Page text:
Striped bass are non-native, not-endangered predator fish with voracious appetites for endangered and native salmon and smelt. It would seem that if you want to protect endangered species you would do something about the not-endangered fish that are eating them. That's what we've been saying for years, but the Department of Fish and Game needed a lawsuit to force them to come up with a plan to increase the current 2-fish limit on stripers. Unfortunately, DFG's plan was just a proposal that went to the DFG Commission where the proposal could be accepted or rejected. It was rejected.
The most disturbing thing about this saga is the reasoning behind the decision to leave the current limits alone. The only commissioner who chose to speak out about the reasoning behind his vote said that "the biggest problem is that everyone should be taking responsibility for their part in the Delta’s decline. Everyone should be prepared to take a hit."
We totally agree, but how is allowing the striped bass limits alone spreading the responsibility evenly? Everyone talks about sharing the responsibility, but no one is willing to share. Remember the Sacramento Bee headline about the need to upgrade their sewer plant(Shared Sacrafice in the Delta Takes a Holiday). Sacramento is dumping treated sewage in the form of ammonia into the Delta and when asked to clean it up asks why they're the only ones being punished. Fishermen and Sacramento residents apparently think they're the only ones being asked to sacrifice, but meanwhile farmers are denied water every year and get no credit for their sacrifice.
Last we heard there are over 40 stressors in the Delta. Despite reducing water exports to farmers for two decades the Delta continues to decline. People like the commissioner above refuse to admit their stake in this and continue to blame it on farm water exports. Can some of these people at least admit that farmers are now and have been the only ones asked to sacrifice? Farmers also believe there should be some shared sacrifice.
The Striped Bass Saga
It was Jim Kellogg’s last meeting as president of the California Fish and Game Commission.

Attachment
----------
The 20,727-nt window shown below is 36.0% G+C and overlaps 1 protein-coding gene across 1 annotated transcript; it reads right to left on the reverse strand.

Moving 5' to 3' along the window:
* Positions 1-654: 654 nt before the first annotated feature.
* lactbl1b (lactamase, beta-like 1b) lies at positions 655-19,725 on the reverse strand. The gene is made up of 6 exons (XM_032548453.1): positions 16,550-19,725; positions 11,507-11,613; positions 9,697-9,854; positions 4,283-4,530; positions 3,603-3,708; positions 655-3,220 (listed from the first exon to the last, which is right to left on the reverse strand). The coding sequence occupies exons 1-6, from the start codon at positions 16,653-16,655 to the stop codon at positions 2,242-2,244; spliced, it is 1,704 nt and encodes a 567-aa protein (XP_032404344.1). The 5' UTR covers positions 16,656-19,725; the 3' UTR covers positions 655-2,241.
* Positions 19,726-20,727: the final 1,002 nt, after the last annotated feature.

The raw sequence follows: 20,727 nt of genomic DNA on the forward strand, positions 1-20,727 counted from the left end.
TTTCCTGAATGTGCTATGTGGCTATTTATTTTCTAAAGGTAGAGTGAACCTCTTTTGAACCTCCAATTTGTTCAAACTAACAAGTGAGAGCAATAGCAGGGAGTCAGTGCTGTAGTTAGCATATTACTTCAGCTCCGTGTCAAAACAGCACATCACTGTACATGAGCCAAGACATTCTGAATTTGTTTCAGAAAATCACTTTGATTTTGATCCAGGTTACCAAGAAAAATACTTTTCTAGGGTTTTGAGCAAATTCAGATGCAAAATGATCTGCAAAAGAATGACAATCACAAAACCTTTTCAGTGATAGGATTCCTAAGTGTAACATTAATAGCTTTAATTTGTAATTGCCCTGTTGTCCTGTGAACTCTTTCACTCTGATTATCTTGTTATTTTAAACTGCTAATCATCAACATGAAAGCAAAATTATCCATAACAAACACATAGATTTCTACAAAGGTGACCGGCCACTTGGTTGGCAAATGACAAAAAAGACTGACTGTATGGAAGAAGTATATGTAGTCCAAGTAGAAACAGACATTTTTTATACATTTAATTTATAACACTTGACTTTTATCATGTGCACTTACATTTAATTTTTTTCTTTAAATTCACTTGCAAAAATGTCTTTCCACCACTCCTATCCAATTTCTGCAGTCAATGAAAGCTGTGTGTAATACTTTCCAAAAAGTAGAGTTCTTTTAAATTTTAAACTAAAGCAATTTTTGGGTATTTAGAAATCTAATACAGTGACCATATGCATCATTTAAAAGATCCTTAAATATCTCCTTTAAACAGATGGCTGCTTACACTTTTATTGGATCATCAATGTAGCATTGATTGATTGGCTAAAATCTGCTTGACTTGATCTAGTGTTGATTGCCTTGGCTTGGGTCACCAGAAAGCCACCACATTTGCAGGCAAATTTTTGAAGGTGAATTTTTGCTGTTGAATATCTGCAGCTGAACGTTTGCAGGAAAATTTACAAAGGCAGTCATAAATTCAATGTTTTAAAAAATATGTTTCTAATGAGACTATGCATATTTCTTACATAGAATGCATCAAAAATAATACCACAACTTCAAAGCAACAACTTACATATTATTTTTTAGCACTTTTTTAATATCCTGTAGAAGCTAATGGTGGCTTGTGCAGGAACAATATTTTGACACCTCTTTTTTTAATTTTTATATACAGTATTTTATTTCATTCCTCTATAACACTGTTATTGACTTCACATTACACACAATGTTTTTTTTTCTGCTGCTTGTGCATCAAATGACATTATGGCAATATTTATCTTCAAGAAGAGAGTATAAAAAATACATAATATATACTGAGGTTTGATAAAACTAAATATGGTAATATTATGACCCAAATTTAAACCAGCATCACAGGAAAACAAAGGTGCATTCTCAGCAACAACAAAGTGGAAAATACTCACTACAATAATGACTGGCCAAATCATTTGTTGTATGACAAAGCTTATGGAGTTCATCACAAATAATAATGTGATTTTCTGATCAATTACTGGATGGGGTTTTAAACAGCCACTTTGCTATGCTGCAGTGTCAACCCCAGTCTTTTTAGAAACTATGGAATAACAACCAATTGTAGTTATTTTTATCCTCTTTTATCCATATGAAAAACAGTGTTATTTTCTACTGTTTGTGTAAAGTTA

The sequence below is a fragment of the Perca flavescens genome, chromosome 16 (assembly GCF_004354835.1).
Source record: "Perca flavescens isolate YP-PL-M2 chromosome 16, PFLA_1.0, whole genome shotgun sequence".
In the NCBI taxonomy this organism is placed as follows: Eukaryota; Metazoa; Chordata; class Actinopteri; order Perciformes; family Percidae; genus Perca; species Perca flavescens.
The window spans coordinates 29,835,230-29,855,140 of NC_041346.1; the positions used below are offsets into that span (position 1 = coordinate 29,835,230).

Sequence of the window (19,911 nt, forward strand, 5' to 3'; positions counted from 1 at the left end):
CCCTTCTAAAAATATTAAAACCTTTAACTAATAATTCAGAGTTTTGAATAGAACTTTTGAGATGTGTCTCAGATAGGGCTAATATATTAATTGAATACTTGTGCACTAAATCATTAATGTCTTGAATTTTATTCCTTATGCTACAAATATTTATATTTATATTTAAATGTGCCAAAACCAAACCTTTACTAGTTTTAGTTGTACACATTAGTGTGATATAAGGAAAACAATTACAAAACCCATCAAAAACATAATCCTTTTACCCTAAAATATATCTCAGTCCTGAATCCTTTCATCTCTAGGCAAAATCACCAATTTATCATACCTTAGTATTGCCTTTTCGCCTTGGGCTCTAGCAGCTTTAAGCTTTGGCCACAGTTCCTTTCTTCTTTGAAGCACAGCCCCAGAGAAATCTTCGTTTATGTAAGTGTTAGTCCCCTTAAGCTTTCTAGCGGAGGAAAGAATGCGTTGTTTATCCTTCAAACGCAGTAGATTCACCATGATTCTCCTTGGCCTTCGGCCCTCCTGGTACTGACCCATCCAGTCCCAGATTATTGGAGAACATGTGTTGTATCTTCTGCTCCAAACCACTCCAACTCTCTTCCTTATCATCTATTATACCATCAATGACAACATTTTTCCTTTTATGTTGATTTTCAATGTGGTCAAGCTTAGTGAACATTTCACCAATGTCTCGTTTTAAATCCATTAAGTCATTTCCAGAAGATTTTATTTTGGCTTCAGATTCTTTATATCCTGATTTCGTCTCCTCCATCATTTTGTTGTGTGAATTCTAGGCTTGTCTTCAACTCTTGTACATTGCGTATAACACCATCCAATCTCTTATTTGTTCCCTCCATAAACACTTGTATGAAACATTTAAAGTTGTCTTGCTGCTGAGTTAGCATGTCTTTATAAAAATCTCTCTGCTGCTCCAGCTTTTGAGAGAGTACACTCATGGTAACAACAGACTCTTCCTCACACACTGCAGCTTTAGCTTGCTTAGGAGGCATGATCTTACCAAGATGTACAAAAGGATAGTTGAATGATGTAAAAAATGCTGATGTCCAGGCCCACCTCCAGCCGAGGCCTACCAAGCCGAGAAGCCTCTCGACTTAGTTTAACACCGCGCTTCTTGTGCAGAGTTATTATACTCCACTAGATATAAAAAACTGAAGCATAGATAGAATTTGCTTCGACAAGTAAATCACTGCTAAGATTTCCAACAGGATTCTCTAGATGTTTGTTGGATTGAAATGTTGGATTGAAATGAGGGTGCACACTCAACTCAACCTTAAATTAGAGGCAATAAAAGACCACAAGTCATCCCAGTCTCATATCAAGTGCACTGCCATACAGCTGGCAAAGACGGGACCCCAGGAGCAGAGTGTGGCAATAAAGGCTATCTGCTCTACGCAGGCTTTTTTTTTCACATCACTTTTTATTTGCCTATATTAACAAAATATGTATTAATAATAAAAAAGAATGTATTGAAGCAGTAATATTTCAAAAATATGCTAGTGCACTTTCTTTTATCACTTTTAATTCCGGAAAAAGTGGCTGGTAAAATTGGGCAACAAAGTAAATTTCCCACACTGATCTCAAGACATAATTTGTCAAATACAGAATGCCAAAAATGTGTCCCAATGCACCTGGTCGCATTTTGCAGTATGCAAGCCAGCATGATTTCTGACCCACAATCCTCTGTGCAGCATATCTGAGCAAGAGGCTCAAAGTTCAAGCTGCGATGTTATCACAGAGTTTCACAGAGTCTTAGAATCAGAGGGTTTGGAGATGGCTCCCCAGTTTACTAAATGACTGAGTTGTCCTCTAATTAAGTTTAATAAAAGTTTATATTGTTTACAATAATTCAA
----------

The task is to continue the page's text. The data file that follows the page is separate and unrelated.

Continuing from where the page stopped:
He took advantage.
“Nobody’s got an answer on how this is done, or who declares it, so I’m going to declare the striped bass a native species of the state of California,” he said.
And a crowd of fishermen erupted in cheer.
I had another commitment and missed that meeting on Thursday, but I wanted to watch some footage to see what convinced commissioners, by a 4-0 vote, to preserve bag limits and size restrictions on stripers — rejecting a proposal to loosen the rules and, in theory, decrease the striper population in the Delta.
Quick background: Stripers were introduced here in the late 1800s, so technically — despite Kellogg’s symbolic gesture — they are an alien species.
They eat native species like salmon, which are protected under state and federal law.
Water exporters don’t want to see their supplies dwindle any more because of endangered fish, so they sued in federal court, saying the state should not be harboring stripers by allowing fishermen to take only a certain number of fish of certain sizes.
A settlement required the Department of Fish and Game to propose changes, which it did. The commission did not have to accept those changes, and it did not.
Kellogg’s opposition was no surprise. He lives in Discovery Bay and has often said he believes the amount of water taken out of the Delta is the biggest reason smelt and salmon have suffered. He said Thursday that he actually worked on the construction of the state water export pumps near Tracy in the late 1960s, and that he was there the day that then-Gov. Ronald Reagan visited and the pumps were turned on for the first time.
“You could not believe the number of fish that came out into that canal,” Kellogg said. “I’ve got first-hand experience knowing what shipping water down south does to fish in the Delta.”
More surprising, perhaps, was the fact that commissioners Daniel Richards of Upland, Michael Sutton of Monterey and Jack Baylis of Los Angeles joined Kellogg in opposing any change. Commissioner Richard Rogers of Santa Barbara was absent.
Only Richards spoke at any length to explain his decision.
He said there’s no doubt that stripers do eat threatened fish. But he also said he was worried about the unintended consequences of messing with striped bass populations. What new predators might surface? How would it affect the food chain?
He also said that after about 130 years in the Delta, the striped bass “starts to be fairly native to me.”
But the biggest problem, Richards said, is that everyone should be taking responsibility for their part in the Delta’s decline. Everyone should be prepared to take a hit.
Instead, this has been painted as “a striped bass problem, and you guys (fishermen) are going to have to take it on the chin and everybody else will figure it out later,” Richards said. “Not one person for or against is able to say that’s really going to solve the problem. That’s not appropriate in my mind. That’s not fair.”
The Coalition for a Sustainable Delta, which represents south-Valley growers who supported changing striper limits, warned that “crucial decisions such as this are going to need to be made, if the state is going to reverse the decline in (the) Delta and achieve the coequal goals envisioned in the Delta Reform Act of 2009.”
The issue will now be “forced back before the courts,” the group said.
Fish and Game Director Chuck Bonham made it clear before Thursday’s vote that these kind of threats are common enough.
“I have a working assumption,” he told commissioners, “which is all of our decisions involve someone threatening to sue us, regardless of the subject matter.”
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